New Mexico, for the third year running, remained 49th out of 50 states for child well-being, though there were some improvements, according to the latest Kids Count Data Book survey from the Annie E. Casey Foundation.
The report, released Tuesday, reveals that New Mexico is faring worse than ever on education and child poverty compared to the rest of the nation, sliding to 50th on both for the first time. But there were strides on the rates of teen drug and alcohol abuse, low birth weight babies and uninsured children, which bumped the state from 48th to 44th for health outcomes.
“We can give a lot of the credit for this improvement on the fact that New Mexico chose to expand Medicaid under the Affordable Care Act,” said Amber Wallin, MPA, New Mexico Kids Count director. “Some 35,000 kids who were already eligible for Medicaid but who were not signed up received insurance when their parents enrolled. States that didn’t expand Medicaid didn’t see such a dramatic increase in children with health insurance. It just goes to show that public policies can lead to dramatic improvements for our children.”
Veronica C. García, executive director of New Mexico Voices for Children, which runs the state’s Kids Count program, noted that “some of our success is overshadowed by the fact that other states are seeing more significant improvement. Once again, New Mexico is falling behind.”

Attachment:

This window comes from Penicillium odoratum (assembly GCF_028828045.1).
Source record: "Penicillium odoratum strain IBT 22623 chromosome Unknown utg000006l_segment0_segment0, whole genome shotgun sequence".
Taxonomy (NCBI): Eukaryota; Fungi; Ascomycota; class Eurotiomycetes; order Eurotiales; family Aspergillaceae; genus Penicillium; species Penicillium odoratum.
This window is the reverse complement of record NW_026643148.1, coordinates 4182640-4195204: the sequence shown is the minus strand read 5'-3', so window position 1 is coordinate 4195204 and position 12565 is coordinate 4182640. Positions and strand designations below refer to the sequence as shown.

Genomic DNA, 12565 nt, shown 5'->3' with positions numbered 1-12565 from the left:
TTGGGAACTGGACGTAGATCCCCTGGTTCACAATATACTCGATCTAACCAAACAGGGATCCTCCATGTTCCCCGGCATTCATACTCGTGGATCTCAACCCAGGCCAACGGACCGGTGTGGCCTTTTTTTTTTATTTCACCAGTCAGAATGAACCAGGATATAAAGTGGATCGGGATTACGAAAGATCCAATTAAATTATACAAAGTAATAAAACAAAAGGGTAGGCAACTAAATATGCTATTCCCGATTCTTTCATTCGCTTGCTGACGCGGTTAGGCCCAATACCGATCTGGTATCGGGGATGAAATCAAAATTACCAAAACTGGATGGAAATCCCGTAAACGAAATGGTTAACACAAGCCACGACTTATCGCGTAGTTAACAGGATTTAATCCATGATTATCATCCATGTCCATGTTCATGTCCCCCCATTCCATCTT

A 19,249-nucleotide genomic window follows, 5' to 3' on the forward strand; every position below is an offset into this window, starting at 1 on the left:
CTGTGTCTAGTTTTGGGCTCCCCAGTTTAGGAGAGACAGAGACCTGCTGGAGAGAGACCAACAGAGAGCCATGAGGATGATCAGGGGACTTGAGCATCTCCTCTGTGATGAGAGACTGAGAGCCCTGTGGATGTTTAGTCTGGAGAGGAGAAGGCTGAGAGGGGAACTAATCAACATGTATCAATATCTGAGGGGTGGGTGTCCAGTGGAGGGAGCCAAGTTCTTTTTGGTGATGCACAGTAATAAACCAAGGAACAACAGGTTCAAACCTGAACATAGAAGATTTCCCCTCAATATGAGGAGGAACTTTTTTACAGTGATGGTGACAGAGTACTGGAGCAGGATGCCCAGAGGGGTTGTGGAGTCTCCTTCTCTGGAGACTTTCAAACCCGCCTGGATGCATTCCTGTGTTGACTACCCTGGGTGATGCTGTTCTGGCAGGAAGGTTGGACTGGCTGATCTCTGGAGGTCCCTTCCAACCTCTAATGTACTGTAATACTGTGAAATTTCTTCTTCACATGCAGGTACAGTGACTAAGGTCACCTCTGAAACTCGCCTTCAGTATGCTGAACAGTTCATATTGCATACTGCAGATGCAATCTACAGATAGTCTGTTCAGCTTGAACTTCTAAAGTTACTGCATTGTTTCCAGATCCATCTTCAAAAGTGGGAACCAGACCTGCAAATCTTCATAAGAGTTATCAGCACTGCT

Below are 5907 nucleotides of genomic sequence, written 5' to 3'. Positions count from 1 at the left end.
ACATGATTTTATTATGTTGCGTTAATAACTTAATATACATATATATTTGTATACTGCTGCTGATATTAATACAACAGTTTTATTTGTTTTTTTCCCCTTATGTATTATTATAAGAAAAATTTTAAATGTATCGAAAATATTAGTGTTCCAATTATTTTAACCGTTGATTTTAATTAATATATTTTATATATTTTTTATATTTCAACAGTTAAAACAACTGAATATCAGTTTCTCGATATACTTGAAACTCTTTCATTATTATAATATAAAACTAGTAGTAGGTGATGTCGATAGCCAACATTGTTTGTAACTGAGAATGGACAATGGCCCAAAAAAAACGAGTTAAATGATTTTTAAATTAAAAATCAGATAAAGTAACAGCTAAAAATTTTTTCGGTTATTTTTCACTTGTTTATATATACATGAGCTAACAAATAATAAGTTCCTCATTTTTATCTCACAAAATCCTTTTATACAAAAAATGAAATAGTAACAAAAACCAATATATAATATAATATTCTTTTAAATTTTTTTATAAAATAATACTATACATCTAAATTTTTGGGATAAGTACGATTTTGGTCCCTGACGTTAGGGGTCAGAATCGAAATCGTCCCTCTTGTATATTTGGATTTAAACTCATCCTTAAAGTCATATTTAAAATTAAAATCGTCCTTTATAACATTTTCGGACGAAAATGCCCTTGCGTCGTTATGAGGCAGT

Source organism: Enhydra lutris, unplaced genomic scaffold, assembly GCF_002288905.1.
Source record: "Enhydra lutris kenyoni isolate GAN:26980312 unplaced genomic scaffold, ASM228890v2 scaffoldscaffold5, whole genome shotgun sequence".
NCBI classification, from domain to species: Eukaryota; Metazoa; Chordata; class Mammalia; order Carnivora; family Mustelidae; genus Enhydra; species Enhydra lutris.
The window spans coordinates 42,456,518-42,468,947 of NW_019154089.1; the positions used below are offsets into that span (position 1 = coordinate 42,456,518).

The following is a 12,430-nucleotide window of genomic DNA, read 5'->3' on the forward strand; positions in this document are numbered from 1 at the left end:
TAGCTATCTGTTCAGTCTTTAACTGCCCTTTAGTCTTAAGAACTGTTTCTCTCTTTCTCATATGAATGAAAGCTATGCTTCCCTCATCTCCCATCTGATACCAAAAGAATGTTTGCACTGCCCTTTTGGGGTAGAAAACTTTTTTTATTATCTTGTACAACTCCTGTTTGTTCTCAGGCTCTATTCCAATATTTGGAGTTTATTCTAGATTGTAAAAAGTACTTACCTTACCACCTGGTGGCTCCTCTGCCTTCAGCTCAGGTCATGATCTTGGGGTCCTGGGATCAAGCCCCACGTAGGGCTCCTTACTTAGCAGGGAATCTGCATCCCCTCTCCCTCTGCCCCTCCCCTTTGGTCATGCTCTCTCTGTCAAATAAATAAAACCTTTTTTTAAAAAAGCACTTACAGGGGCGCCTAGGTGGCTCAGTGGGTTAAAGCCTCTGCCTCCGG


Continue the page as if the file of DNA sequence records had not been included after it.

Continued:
That struggle is also reflected in the education and child poverty rankings. New Mexico actually saw preschool attendance increase and child poverty dip slightly, but couldn’t keep up with the rest of the nation and dropped to the bottom of the rankings.
The Data Book measures states on 16 indicators grouped under four domains: economic well-being, education, health, and family and community. Overall, only Mississippi performed worse than New Mexico. Both states consistently struggle on nearly every measure of educational success.
The issue generates heated debate and a wide variety of proposed solutions.
New Mexico Public Education Department spokesman Robert McEntyre highlighted his administration’s push for an end to “social promotion,” calling the Data Book survey “yet another reminder that Senate Democrats need to embrace reform and end the failed practice of passing our kids from grade to grade when they cannot read.”
On the other side, American Federation of Teachers New Mexico President Stephanie Ly laid the blame squarely with the Gov. Susana Martinez’s and Secretary of Education Hanna Skandera’s “six years of failed education policy.”
“We’re dead last in education, and the governor and secretary have yet to realize they are solely responsible for the results in today’s report,” Ly said.
To García, the key is tackling child poverty, which she considers the survey’s most important measure because it is intertwined with every other problem. Effective early childhood education can improve outcomes for low-income kids, she said, leading to better test scores, graduation rates and college readiness.